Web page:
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The South has a Good Story to Tell

By David SouthDevelopment Challenges, South-South Solutions

SOUTH-SOUTH CASE STUDY

The fast-changing modern world is raising the living standards of billions in the South – China alone has lifted 400 million people out of poverty since the 1980s – but it is also risking the loss of many rich cultural traditions. One of them is storytelling.

Oral storytelling is a critical tool for passing on history, while teaching morals and ethics, especially in societies with low rates of literacy and little formal education. But with the rise of modern media and advertising, few traditional storytellers – many of whom are old – stand a chance. Populations are on the move like never before. As more and more people end up in sprawling cities, many are becoming disconnected from their roots.

Yet across the South, people are finding ways to re-invent story telling — and also to make money, preserve cultural pride and feed the appetite for novelty in hungry, modern media and business.

In 1997, storytelling was acknowledged by UNESCO, which pledged to back humanity’s oral and immaterial heritage, and to protect a vast number of oral and musical traditions, crafts and knowledge – plus the “living human treasures” who possess them. It backed this up in 2003 with the Convention for the Safeguarding of Intangible Cultural Heritage. It supports storytelling through its International Programme for the Development of Communication.

But what about the young – the most important generation for storytelling to have a future? In Bogota, Colombia, students have started a movement of urban storytellers. Aged between 17 and 35, they draw on the things they have learned in university. They eschew linear narration and instead adopt the popular language of films and advertising. Inspired by one television commercial, a story revolves around a drop of tomato sauce falling from a high-rise building, sparking a gun battle. The staccato narrative takes inspiration from post-modern authors like Italo Calvino. It is also the perfect narrative to capture modern, urban audiences who live in a world saturated with media.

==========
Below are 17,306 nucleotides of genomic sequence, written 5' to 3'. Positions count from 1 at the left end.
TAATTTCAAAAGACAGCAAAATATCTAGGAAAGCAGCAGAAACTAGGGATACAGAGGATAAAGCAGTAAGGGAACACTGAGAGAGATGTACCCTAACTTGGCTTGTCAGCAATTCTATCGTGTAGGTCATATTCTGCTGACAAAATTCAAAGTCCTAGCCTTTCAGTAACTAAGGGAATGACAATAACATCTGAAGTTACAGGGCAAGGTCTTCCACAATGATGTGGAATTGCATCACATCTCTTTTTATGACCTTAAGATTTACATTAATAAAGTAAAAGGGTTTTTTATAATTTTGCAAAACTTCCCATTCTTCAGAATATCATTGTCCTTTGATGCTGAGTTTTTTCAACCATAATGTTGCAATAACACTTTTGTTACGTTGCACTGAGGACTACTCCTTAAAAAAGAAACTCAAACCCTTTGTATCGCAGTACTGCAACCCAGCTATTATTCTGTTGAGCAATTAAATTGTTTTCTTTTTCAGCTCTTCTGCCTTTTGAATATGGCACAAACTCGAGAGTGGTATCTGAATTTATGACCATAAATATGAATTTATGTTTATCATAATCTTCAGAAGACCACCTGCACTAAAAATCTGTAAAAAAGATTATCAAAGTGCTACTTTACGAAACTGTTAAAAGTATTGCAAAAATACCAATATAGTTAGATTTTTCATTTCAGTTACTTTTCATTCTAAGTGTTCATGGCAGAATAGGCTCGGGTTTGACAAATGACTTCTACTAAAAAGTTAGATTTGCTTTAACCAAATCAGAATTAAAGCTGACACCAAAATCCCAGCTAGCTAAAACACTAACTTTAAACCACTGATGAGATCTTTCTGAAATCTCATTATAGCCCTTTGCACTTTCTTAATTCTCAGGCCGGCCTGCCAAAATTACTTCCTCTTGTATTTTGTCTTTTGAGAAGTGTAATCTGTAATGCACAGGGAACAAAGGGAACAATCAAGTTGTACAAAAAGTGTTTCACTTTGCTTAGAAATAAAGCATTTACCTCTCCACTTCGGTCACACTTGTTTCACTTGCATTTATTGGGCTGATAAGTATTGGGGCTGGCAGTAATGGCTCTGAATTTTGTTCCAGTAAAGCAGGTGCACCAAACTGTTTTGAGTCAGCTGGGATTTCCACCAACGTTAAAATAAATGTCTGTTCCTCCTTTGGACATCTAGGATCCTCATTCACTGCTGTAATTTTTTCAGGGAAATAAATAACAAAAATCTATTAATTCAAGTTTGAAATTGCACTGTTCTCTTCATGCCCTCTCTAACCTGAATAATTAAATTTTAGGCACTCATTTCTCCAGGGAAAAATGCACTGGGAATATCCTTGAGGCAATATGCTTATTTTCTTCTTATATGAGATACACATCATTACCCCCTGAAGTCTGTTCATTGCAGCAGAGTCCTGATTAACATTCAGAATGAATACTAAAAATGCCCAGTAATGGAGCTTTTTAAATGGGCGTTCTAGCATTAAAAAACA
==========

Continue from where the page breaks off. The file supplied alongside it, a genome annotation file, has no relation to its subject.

By blending together ancestral and post-modern tales, these student storytellers are luring Latin Americans back to listening to stories. Live storytelling, when done well, has an ability to connect with other people like no other medium. This new generation also is helping make Colombia a gathering place for storytellers in Latin America, expressed in events like the Hay Festival Cartegena, a literary event that draws authors from around the world.

But is there any money in storytelling? Tale-spinners like Argentinian Juan Moreno say yes. Moreno quit teaching 17 years ago to tell stories for money in theatres, bars, universities and libraries, tapping into a contemporary marketplace for storytelling.

In fact, it is better paid than acting in the theatre, he claims, and if you are good, it comes with lots of travel. There is a global round of congresses, festivals and seminars to keep storytellers connected, inspired – and paid.